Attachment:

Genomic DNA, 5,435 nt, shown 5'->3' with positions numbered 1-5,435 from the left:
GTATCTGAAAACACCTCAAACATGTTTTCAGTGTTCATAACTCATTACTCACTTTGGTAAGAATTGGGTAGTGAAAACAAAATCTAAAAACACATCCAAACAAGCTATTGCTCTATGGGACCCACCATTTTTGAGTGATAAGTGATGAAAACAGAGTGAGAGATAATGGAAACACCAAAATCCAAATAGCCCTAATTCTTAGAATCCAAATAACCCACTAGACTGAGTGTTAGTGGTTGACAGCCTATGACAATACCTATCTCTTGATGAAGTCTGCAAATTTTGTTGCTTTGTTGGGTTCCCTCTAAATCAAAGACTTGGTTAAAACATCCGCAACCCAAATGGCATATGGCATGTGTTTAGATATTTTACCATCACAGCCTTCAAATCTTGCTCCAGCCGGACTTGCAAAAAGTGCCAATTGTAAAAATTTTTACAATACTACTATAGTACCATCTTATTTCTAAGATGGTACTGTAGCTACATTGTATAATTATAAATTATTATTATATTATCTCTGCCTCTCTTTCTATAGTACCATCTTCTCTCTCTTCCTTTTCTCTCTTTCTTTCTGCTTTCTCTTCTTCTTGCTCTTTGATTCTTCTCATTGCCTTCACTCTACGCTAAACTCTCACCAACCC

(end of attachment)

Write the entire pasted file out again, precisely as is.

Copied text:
Genomic DNA, 5,435 nt, shown 5'->3' with positions numbered 1-5,435 from the left:
GTATCTGAAAACACCTCAAACATGTTTTCAGTGTTCATAACTCATTACTCACTTTGGTAAGAATTGGGTAGTGAAAACAAAATCTAAAAACACATCCAAACAAGCTATTGCTCTATGGGACCCACCATTTTTGAGTGATAAGTGATGAAAACAGAGTGAGAGATAATGGAAACACCAAAATCCAAATAGCCCTAATTCTTAGAATCCAAATAACCCACTAGACTGAGTGTTAGTGGTTGACAGCCTATGACAATACCTATCTCTTGATGAAGTCTGCAAATTTTGTTGCTTTGTTGGGTTCCCTCTAAATCAAAGACTTGGTTAAAACATCCGCAACCCAAATGGCATATGGCATGTGTTTAGATATTTTACCATCACAGCCTTCAAATCTTGCTCCAGCCGGACTTGCAAAAAGTGCCAATTGTAAAAATTTTTACAATACTACTATAGTACCATCTTATTTCTAAGATGGTACTGTAGCTACATTGTATAATTATAAATTATTATTATATTATCTCTGCCTCTCTTTCTATAGTACCATCTTCTCTCTCTTCCTTTTCTCTCTTTCTTTCTGCTTTCTCTTCTTCTTGCTCTTTGATTCTTCTCATTGCCTTCACTCTACGCTAAACTCTCACCAACCC